PM accused of being 'alcohol industry spokesman'
Thu, 05 Jul 2012 10:11a.m.
Prime Minister John Key has been accused of being a spokesman for the alcohol
industry ahead of Parliament considering major alcohol law reform.
Mr Key has so far poured cold water on the idea of minimum alcohol pricing,
saying people still get "wasted" in alcohol-expensive Scandinavia.
"Raising the price can just push people down the quality track... I'm not
convinced minimum pricing would do much good," he said this week.
But Alcohol Action NZ's Professor Doug Sellman says Mr Key's responses are
"embarrassing" and reek of those served up by the alcohol industry.
"That's a false argument and not a logical way of thinking. Of course people
get intoxicated in Scandinavia, they get intoxicated everywhere on earth. It's
the degree of harm that we are talking about," he told NZ Newswire.
The only way to reduce New Zealand's "enormous" alcohol harm was a suite of
measures, including raising the price, reducing accessibility and marketing and
hitting drink-driving, he said.
Prof Sellman said Mr Key should be getting advice from his chief science
adviser, Professor Sir Peter Gluckman, not his chief of staff, Wayne Eagleson, a
former public relations man for local drinks giant DB as well as Westpac and
Mr Key is in Australia and could not immediately respond.
The Alcohol Reform Bill comes back to parliament for its final stages later
this month and could be in law by the end of July. Opposition parties are moving
to support the major changes.
But Prof Sellman believed Mr Key's stance now meant the chances of meaningful
alcohol law reform were slim.
Meanwhile, a Roy Morgan survey out this week, of 11,000 people aged over 18,
found men older than 50 were the biggest drinkers - at 28 per cent of the total
Prof Sellman said those figures correlated with scientific studies.
It was a concern most of the focus had been on young drinkers, when it was
actually the adults doing the heavy drinking, he said.
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9/07/2012 10:50:50 a.m.
Madness. In parts of Europe there are far more liberal alcohol laws than us and you don't get the same problems as in New Zealand or other countries. I think you'll find that if you reduce the number of outlets to buy from or the hours alcohol can be bought, you'll get binge drinking in a smaller window - at potentially more lethal rates of intoxication. I am against the alcohol reform bill in the way that it is unlikely to encourage New Zealands to address their own drinking habits and look to change the overall culture to that of a country, like Spain or Germany for example, where it works.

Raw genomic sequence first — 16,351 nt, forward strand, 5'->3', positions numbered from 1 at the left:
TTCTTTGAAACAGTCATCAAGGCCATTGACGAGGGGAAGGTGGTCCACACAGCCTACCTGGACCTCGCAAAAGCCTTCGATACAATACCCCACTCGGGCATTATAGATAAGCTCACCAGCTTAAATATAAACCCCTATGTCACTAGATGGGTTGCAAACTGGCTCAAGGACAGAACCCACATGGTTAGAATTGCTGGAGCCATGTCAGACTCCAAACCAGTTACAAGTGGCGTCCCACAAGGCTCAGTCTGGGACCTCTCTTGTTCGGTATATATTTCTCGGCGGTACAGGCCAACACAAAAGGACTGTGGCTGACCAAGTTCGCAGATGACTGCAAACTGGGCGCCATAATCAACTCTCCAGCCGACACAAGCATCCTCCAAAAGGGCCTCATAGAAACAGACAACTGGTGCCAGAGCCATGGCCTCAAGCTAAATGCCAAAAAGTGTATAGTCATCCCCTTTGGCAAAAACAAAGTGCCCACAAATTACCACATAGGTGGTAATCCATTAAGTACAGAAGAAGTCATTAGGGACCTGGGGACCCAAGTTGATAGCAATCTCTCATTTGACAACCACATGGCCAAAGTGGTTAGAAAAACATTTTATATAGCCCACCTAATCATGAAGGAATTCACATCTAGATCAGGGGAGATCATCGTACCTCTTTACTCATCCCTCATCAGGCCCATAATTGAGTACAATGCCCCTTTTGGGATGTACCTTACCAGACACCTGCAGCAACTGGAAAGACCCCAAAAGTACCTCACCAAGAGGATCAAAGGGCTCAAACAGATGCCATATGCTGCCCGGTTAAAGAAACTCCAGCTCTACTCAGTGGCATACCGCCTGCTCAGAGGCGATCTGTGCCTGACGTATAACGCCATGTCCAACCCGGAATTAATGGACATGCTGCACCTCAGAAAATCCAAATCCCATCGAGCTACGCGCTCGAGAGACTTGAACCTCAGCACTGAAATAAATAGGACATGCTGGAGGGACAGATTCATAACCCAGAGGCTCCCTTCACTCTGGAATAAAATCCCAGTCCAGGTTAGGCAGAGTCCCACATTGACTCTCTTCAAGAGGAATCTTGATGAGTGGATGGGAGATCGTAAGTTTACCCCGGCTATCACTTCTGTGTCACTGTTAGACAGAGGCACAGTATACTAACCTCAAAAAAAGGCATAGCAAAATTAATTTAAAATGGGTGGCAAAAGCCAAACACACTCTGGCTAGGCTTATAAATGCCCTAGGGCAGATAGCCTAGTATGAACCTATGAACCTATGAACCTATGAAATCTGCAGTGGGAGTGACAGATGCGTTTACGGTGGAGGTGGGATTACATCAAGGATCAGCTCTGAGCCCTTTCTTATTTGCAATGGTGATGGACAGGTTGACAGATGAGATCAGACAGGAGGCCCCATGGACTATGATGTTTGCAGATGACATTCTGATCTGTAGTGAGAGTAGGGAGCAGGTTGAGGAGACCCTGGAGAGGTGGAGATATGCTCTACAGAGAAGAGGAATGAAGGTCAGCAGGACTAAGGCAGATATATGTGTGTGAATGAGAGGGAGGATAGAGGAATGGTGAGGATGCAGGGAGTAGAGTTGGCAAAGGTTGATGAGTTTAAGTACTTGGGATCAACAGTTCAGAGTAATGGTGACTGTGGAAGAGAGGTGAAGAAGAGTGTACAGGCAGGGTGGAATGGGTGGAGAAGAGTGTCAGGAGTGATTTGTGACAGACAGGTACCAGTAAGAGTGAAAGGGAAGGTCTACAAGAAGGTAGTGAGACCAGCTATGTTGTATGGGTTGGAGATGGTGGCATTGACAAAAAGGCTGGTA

9/07/2012 10:50:48 a.m.
5/07/2012 3:18:43 p.m.
Who is in the alcohol industry pockets?What would minimum pricing do? It would increase alcohol profits. Who is asking for a minimum price and you will find the corrupt wanting higher alcohol profits asking for them. Who indeed is in the alcohol industries bed?A tax is a much better idea as the money will go into the government to spend.NZ had in someways worse binge drinking when it had restricted outlets. How was the 6pm closing times of pubs and the binge culutre then? Oh yee of little memory .. Hic!The suipermarkets are not the problem, nor the hours alcohol is sold, it is the drinkers themselves. Take a look around and the people buying at supermarkets are not drunk. It takes a drinker to drink. For a drinker to change they must first want to change - but few want to change.As stiff tax rises on cigarettes have reduced smoking, we should just tax it hard. I dont binge drink so it wont affect me. People need to take some responsibility for their own actions. We have less drunk driving than we had, its a step in the right direction, but we need higher taxes on alcohol, and higher fines for intoxication, and car seizures/crushing for repeat offenders like boy racers repeat offenders. The number of problem drinkers is small and we need to give them an incentive to want to change.
5/07/2012 11:17:13 a.m.
The only way you will cut the alcohol consumption will be to limit where it can be sold. Get it out of the supermarkets and dairys. Take it of every corner and limit opening hours. Take it back to what it used to be. You could get it up to 8pm on a saturday in a wholesalers and then from then till 11pm you could get it at the bottle store of a pub and that was it. There was no sunday trading of alcohol at all. Now every corner you turn you see it advertised and on sale. Too bad for those who are trying to stop drinking when it is waived in their face even doing the groceries or calling in to the local dairy for a bottle of milk. I live with a heavy drinker and it isn't a nice world to be in I tell you but it is at his fingertips wherever he goes!!!
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